Chapter

The Third Way: The Theory of Affective Intelligence and American Democracy

Michael Mackuen, George E. Marcus, W. Russell Neuman and Luke Keele

in The Affect Effect

Published by University of Chicago Press

Published in print September 2007 | ISBN: 9780226574417
Published online March 2013 | e-ISBN: 9780226574431 | DOI: http://dx.doi.org/10.7208/chicago/9780226574431.003.0006
The Third Way: The Theory of Affective Intelligence and American Democracy

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This chapter provides the most recent stage of evolution of one of the earliest theories in political science—the theory of affective intelligence—and introduces a restatement of the theory, contrasting its claims to those of the principal competitors in political science and an array of empirical findings. The theory of affective intelligence holds that people have two basic decision strategies available, and that they easily move from one to the other and back again. It argues that voter competence is dynamically responsive to the strategic character of the political geography. Effective political campaigns often turn on their ability to recruit support from the hostile opposition. The theory of affective intelligence substantially revises the conventional wisdom about the periodicity of elections, and also provides a micro-account of a political psychology that sustains a normative portrait of democracy which is more encouraging than has previously been thought plausible.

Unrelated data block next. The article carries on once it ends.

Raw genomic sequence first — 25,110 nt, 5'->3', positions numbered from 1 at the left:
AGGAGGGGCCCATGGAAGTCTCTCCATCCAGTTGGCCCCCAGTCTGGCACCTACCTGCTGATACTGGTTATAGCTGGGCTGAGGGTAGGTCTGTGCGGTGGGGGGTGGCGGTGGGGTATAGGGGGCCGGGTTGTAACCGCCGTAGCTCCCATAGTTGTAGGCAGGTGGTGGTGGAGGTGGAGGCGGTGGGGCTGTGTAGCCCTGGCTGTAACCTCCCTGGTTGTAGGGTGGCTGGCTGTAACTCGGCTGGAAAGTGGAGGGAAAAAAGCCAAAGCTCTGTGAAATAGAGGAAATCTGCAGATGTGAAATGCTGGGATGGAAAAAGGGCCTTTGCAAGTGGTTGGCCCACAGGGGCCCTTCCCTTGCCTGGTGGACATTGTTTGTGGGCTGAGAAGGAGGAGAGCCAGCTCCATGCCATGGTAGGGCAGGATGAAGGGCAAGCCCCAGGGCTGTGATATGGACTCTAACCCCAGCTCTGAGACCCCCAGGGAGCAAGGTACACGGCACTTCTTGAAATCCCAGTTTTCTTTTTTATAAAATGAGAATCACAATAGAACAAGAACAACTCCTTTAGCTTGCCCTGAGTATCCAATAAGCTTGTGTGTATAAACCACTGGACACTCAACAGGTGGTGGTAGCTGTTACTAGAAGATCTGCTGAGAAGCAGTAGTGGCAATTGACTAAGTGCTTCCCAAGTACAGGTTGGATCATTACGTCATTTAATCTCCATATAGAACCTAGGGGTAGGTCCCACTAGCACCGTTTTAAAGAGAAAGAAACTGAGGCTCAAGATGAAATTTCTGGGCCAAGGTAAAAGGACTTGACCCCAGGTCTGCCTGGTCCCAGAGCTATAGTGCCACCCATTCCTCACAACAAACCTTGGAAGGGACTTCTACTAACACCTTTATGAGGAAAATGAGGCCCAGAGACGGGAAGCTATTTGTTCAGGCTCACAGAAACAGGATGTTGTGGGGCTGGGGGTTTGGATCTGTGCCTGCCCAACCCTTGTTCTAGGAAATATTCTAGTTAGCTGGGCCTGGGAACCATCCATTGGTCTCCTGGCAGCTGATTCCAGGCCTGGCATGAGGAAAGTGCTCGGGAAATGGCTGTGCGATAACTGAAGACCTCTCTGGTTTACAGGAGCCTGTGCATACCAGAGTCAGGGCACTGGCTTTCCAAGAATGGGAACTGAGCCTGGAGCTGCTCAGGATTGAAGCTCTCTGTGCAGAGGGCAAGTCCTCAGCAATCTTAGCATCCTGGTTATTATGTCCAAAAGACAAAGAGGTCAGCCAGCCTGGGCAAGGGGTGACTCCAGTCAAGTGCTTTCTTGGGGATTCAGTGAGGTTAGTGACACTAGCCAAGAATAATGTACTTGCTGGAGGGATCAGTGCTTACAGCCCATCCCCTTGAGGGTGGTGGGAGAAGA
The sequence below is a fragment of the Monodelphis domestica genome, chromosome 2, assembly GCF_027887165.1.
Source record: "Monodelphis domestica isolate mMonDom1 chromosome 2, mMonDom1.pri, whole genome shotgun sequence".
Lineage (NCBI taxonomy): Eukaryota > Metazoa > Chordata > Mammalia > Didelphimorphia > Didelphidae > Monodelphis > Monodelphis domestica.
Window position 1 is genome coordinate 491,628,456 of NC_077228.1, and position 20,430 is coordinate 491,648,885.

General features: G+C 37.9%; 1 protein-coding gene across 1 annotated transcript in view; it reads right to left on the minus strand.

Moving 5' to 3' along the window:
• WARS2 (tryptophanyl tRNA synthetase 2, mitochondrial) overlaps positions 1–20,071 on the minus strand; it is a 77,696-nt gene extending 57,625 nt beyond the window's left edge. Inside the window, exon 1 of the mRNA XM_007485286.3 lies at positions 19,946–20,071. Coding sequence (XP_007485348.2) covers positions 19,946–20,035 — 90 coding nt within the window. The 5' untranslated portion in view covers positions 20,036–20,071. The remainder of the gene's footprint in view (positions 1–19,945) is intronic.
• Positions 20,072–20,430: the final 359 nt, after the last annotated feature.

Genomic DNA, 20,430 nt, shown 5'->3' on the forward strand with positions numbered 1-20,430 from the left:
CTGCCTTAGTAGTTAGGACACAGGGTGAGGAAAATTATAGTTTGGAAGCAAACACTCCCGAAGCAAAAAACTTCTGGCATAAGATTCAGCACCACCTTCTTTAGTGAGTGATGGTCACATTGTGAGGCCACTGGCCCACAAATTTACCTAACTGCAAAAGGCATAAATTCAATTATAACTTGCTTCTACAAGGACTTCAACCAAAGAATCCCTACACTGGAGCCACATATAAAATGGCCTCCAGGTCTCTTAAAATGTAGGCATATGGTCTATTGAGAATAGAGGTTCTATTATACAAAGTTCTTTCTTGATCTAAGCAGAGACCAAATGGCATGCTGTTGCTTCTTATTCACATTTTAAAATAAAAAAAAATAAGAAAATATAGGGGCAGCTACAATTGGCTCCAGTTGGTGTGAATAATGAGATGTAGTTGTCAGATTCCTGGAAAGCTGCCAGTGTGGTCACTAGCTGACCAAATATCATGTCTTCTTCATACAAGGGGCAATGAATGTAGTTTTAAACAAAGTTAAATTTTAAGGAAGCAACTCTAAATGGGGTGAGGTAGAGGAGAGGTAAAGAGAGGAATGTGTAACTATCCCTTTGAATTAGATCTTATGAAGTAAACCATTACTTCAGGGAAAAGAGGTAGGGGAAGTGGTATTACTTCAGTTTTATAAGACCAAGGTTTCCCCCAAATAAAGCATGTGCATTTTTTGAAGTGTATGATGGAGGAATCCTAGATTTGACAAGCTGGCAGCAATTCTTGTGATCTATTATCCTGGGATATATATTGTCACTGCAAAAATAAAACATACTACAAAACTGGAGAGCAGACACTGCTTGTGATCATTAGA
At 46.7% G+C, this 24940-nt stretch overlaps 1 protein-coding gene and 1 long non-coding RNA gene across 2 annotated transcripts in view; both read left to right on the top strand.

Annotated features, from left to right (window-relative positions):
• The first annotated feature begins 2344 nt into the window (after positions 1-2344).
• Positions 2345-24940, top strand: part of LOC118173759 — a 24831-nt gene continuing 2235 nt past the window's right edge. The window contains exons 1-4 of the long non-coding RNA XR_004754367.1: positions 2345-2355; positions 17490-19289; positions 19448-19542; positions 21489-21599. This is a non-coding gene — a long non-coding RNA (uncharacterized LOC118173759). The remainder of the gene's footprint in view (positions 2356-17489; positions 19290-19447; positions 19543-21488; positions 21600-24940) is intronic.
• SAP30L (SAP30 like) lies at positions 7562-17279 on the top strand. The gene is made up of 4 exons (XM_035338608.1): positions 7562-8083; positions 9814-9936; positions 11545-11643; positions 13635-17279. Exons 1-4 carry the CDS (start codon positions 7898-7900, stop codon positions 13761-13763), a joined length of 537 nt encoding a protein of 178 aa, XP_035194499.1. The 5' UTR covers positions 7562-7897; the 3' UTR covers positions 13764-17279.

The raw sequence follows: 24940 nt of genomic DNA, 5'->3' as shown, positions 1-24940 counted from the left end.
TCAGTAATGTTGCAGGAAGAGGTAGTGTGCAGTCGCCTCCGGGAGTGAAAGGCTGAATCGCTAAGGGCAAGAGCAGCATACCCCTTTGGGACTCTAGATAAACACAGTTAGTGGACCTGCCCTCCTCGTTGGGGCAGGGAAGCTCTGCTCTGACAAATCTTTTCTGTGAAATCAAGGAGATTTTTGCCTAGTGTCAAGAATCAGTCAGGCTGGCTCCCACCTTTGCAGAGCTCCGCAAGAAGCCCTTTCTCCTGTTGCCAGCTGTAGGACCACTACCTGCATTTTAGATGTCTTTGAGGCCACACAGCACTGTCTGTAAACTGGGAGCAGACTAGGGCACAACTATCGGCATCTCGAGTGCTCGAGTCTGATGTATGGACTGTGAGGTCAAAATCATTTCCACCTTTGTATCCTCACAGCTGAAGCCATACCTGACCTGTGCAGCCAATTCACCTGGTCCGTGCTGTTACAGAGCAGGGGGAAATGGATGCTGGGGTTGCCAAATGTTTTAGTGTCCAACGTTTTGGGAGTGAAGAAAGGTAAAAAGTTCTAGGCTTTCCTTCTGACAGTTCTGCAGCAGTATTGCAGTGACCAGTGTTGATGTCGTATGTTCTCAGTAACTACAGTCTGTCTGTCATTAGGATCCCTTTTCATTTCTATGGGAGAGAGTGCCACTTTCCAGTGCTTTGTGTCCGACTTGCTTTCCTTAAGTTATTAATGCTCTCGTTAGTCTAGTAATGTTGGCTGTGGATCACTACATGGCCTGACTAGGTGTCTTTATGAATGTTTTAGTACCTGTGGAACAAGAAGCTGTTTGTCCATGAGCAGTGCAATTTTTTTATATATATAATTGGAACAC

Keywords: affective intelligence; political science; voter competence; political geography; political campaigns; elections; political psychology

Chapter.  10326 words.  Illustrated.

Subjects: US Politics

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